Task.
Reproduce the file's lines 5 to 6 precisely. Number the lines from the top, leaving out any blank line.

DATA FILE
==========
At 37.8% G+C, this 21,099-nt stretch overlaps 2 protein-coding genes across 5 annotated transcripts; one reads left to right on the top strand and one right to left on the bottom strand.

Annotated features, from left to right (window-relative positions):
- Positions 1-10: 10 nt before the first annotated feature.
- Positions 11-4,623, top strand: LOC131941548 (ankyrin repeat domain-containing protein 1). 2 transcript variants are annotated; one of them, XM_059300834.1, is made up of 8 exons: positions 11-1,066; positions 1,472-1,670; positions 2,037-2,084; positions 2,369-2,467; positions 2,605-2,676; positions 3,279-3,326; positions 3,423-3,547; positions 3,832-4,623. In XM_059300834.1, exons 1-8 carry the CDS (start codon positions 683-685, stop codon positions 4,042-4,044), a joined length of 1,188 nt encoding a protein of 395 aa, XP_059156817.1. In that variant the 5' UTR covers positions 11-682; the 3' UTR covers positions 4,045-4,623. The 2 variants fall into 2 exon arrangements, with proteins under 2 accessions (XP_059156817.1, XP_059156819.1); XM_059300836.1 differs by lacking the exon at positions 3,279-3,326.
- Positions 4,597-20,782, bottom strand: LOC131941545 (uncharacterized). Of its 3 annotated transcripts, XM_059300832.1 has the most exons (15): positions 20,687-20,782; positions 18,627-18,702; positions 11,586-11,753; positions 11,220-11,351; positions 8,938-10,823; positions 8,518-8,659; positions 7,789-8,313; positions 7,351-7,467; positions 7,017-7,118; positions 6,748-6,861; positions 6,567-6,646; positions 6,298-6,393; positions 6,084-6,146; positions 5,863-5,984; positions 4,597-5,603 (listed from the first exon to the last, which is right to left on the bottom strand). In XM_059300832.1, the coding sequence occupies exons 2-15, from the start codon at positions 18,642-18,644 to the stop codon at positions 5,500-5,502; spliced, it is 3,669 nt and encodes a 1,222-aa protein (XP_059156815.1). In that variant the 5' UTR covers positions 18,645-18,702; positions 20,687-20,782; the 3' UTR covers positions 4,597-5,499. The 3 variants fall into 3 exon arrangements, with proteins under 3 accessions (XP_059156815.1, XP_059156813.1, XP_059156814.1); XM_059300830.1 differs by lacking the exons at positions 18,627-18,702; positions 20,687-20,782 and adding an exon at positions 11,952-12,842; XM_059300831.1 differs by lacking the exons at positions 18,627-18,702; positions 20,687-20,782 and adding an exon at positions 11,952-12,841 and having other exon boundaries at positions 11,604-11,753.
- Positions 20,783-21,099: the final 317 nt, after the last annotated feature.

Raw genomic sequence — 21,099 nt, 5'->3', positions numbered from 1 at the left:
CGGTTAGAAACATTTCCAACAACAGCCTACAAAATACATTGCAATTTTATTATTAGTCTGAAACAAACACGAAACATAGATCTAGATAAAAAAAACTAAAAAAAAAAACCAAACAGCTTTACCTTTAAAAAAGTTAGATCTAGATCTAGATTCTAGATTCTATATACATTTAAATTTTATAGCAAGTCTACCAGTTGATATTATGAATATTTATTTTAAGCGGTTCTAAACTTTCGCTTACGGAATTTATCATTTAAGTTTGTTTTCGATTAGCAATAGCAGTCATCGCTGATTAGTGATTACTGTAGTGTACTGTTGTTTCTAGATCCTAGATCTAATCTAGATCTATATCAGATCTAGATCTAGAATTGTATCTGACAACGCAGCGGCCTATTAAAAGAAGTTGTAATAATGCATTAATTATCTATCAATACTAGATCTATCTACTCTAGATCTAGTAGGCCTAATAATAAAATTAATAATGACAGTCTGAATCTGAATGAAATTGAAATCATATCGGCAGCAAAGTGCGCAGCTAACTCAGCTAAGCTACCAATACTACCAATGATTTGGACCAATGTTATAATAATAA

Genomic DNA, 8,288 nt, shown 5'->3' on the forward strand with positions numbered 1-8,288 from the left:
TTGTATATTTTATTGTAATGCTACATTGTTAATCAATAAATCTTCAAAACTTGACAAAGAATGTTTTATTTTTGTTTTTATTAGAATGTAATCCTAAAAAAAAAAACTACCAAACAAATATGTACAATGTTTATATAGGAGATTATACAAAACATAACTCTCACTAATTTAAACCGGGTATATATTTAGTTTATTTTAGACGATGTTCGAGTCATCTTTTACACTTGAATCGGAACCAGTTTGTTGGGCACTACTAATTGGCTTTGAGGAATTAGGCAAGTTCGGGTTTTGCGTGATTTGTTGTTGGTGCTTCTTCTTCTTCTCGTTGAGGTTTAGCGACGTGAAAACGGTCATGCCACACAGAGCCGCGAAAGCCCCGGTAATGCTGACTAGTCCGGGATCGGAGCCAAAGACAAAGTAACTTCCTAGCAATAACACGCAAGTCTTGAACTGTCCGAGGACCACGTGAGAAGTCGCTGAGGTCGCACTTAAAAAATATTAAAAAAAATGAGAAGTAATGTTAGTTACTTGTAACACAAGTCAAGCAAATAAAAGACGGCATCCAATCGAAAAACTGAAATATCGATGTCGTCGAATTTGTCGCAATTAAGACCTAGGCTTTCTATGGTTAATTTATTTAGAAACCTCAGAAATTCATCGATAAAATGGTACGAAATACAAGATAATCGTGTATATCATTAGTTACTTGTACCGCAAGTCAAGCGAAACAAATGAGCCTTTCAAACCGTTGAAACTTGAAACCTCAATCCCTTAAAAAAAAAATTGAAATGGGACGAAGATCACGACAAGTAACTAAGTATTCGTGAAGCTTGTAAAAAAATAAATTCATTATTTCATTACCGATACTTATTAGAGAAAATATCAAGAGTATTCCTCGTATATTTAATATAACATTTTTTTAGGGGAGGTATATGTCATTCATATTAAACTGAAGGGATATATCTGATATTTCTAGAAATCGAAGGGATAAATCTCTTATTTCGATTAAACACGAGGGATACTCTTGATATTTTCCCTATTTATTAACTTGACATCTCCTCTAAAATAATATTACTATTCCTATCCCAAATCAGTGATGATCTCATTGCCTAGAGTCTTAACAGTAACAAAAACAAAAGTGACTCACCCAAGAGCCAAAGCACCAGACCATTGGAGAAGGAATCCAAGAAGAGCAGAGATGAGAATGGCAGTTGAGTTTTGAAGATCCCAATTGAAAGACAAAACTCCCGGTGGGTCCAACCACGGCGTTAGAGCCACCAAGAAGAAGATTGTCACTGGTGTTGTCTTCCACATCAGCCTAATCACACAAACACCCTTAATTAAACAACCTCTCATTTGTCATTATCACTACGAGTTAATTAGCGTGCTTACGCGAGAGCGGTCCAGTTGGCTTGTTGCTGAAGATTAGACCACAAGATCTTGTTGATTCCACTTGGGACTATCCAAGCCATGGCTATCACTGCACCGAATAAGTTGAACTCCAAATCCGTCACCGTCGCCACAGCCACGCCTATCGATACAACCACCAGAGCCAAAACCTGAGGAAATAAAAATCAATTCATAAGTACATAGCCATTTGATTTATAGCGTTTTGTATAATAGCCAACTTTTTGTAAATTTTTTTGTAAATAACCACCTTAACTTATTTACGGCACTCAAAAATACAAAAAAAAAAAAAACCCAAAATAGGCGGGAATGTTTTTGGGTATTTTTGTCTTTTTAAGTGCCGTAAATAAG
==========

- Positions 4,597-20,782, bottom strand: LOC131941545 (uncharacterized). Of its 3 annotated transcripts, XM_059300832.1 has the most exons (15): positions 20,687-20,782; positions 18,627-18,702; positions 11,586-11,753; positions 11,220-11,351; positions 8,938-10,823; positions 8,518-8,659; positions 7,789-8,313; positions 7,351-7,467; positions 7,017-7,118; positions 6,748-6,861; positions 6,567-6,646; positions 6,298-6,393; positions 6,084-6,146; positions 5,863-5,984; positions 4,597-5,603 (listed from the first exon to the last, which is right to left on the bottom strand). In XM_059300832.1, the coding sequence occupies exons 2-15, from the start codon at positions 18,642-18,644 to the stop codon at positions 5,500-5,502; spliced, it is 3,669 nt and encodes a 1,222-aa protein (XP_059156815.1). In that variant the 5' UTR covers positions 18,645-18,702; positions 20,687-20,782; the 3' UTR covers positions 4,597-5,499. The 3 variants fall into 3 exon arrangements, with proteins under 3 accessions (XP_059156815.1, XP_059156813.1, XP_059156814.1); XM_059300830.1 differs by lacking the exons at positions 18,627-18,702; positions 20,687-20,782 and adding an exon at positions 11,952-12,842; XM_059300831.1 differs by lacking the exons at positions 18,627-18,702; positions 20,687-20,782 and adding an exon at positions 11,952-12,841 and having other exon boundaries at positions 11,604-11,753.
- Positions 20,783-21,099: the final 317 nt, after the last annotated feature.